Level 3 | Informational Water Testing

Level 3 Testing is done through an accredited Water Testing Laboratory. With Level 3 Testing, you can order a testing kit that is used to prepare your sample and submit it to the lab. By utilizing a lab, you have the assurance that a certified water expert had analyzed your water sample. If your test results reveal the presence of a contaminant that is cause for concern, you can either proceed to determine the best treatment options (see below) or continue to Level 4 Testing - Certified Testing.

Notes on Level 3 Testing for Pink Bacteria

Pink Bacteria are not associated with a waterborne route, but an airborne route to where the bacteria can grow on "partially cleaned surfaces" in moist environments. Because the mold population may correlate with an airborne bacterial population, we suggest testing your water with an in-home screening test for bacteria, testing the air for mold and bacteria using a mail-in testing kit, and testing/monitoring indoor air quality.

Level 4 | Certified Water Testing

A Level 4 Certified Test Test uses chain-of-custody with a water professional coming to your home to prepare the water sample and then works with an accredited laboratory in order to certify your test results. This type of testing not only gives you the highest level of assurance in the accuracy of your test results, but can also be used as a document in legal cases. For Baseline Testing, we recommend that you use Certified Testing.

Notes on Level 4 Testing for Pink Bacteria

Testing indoor air quality is typically a service provided by an industrial hygienist; there are some larger national laboratories that provide testing-related services. If you need assistance in finding a testing service, please contact our team.

Get Treatment | Pink Bacteria

In most cases getting treatment means taking some action to control the moisture content of the space and to better clean surfaces in these moist environments.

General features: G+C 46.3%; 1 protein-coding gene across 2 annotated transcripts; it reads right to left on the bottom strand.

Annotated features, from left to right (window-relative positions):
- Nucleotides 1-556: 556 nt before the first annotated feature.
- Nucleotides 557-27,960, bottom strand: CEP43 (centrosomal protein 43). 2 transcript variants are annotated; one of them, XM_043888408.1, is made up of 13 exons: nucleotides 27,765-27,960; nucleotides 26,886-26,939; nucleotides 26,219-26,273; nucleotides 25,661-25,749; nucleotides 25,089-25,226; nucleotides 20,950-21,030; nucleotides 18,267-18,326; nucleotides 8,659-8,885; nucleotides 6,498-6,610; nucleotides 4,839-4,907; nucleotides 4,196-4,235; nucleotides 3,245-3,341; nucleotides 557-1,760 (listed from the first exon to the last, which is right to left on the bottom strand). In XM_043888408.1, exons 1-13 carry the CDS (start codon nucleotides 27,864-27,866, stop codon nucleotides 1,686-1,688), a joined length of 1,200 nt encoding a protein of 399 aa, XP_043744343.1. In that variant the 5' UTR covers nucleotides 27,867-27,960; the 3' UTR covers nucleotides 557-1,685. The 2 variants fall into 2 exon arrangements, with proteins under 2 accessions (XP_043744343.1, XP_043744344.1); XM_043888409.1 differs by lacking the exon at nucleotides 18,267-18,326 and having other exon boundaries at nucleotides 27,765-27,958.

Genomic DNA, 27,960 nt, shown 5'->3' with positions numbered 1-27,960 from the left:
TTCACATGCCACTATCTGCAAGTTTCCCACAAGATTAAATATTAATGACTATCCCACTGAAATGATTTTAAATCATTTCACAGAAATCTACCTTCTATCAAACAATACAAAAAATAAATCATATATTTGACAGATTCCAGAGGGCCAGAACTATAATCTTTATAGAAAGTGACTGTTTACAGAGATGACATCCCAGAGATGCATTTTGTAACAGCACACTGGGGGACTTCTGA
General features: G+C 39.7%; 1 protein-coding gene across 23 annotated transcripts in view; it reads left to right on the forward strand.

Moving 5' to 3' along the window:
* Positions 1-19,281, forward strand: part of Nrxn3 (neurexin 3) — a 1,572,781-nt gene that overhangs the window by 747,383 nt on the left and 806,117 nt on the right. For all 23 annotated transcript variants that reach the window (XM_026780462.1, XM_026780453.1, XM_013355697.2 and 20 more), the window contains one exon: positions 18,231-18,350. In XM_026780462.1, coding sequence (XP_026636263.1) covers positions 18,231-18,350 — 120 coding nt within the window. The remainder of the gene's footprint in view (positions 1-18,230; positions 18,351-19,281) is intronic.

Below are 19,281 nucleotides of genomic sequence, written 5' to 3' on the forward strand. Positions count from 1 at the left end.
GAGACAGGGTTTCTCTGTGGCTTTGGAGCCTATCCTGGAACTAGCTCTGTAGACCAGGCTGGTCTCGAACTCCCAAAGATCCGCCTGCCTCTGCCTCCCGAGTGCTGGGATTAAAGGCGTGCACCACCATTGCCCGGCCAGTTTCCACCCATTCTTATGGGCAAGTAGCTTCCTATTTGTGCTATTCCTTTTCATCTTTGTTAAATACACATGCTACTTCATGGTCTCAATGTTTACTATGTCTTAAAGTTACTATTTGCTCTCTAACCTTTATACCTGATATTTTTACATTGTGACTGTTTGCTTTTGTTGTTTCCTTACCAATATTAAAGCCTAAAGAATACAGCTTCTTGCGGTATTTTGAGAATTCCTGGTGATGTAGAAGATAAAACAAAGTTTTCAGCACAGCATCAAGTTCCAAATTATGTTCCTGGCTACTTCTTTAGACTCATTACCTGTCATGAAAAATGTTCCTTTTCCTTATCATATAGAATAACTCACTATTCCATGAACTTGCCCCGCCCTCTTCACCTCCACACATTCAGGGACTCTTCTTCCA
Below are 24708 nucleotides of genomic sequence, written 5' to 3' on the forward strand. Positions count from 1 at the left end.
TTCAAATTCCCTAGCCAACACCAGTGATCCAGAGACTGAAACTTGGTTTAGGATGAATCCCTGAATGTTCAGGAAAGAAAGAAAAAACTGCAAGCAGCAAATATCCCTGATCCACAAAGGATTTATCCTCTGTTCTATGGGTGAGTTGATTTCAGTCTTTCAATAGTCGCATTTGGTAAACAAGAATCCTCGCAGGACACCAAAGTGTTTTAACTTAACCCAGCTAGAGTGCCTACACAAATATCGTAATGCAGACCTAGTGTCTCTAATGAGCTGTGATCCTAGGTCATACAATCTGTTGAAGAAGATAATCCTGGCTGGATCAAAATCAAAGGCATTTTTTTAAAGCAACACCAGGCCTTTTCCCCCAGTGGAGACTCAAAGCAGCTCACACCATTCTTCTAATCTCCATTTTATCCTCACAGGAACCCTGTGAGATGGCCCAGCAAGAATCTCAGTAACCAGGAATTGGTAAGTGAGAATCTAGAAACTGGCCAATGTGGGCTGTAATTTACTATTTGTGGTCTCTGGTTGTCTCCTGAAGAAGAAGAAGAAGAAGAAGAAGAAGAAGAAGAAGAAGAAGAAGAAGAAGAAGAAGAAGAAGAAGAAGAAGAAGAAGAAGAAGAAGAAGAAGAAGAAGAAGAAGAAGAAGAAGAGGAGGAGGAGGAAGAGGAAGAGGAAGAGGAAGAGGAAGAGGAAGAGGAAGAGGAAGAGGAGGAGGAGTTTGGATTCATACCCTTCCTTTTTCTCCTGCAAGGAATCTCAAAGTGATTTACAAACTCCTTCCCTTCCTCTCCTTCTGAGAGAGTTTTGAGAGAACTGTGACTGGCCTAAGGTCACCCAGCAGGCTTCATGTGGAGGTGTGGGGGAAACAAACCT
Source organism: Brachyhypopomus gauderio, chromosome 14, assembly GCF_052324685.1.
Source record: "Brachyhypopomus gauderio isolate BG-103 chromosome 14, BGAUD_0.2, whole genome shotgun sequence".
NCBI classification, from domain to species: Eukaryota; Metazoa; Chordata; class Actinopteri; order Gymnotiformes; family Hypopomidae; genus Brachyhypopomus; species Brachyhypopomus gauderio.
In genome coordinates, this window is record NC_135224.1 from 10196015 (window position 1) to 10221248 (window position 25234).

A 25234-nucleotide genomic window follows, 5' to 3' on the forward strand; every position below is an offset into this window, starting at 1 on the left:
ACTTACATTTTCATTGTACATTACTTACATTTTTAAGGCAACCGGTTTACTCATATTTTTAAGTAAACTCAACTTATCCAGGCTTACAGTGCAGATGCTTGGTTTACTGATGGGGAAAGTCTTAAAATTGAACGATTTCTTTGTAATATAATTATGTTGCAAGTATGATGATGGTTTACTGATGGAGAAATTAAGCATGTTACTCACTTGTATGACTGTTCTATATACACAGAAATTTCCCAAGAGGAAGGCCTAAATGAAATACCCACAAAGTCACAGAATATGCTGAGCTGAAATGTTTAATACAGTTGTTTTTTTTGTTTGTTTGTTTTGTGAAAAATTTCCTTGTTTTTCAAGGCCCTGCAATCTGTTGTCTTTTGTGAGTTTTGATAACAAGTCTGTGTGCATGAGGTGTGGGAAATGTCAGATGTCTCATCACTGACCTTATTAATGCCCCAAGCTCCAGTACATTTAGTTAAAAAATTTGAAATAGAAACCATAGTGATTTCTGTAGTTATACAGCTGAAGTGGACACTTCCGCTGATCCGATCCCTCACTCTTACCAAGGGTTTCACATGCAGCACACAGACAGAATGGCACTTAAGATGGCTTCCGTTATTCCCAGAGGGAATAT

Short-Term Treatment

In the short term, it would be wise to decrease the humidity of the space and then to clean the shower curtains, tiles, tubes, and other surfaces, but we recommend wearing protective clothing, a mask, and perhaps eye protection. Before cleaning any surface it is important to determine how the manufacturer recommends cleaning these surfaces. The typical recommendation is to first use a soft-bristle scrub brush to loosen the biofilm using a paste-like mixture of baking soda and liquid soap, wipe the surface with a damp towel, disinfect the surface with a diluted bleach, and then rinse the surface. It is also necessary to sanitize your shower curtain.

Contact a KnowYourH2O Recommended Professional

Want professional advice? Request a consultation from the KnowYourH20 Team. Contact Us

Long-Term Treatment

If you have a bacterial problem with your drinking water, this situation must be addressed. The long-term solution will likely include a rigorous cleaning of the surfaces, but also changing behaviors so as not to facilitate the growth of these nuisance bacteria. These changes could include:

  • After showering or bathing, wipe down the area with a towel and leave the "vent" running for at least 20 minutes to reduce the humidity of the space.
  • Monitor and control the humidity and fix leaky faucets.
  • Regularly wash shower curtains, at least monthly.
  • Ventilate the bathroom with mechanical ventilation and not by leaving the window open; this bacterium can be found in soil and is air-borne; it can blow in from the window. We have provided some links below to quality cleaning products.

If your laundry has an odor, you may need to clean your washing machine.

Contact a KnowYourH2O Recommended Professional

Want advice from a local professional? Request a consultation from the KnowYourH20 Team. Contact Us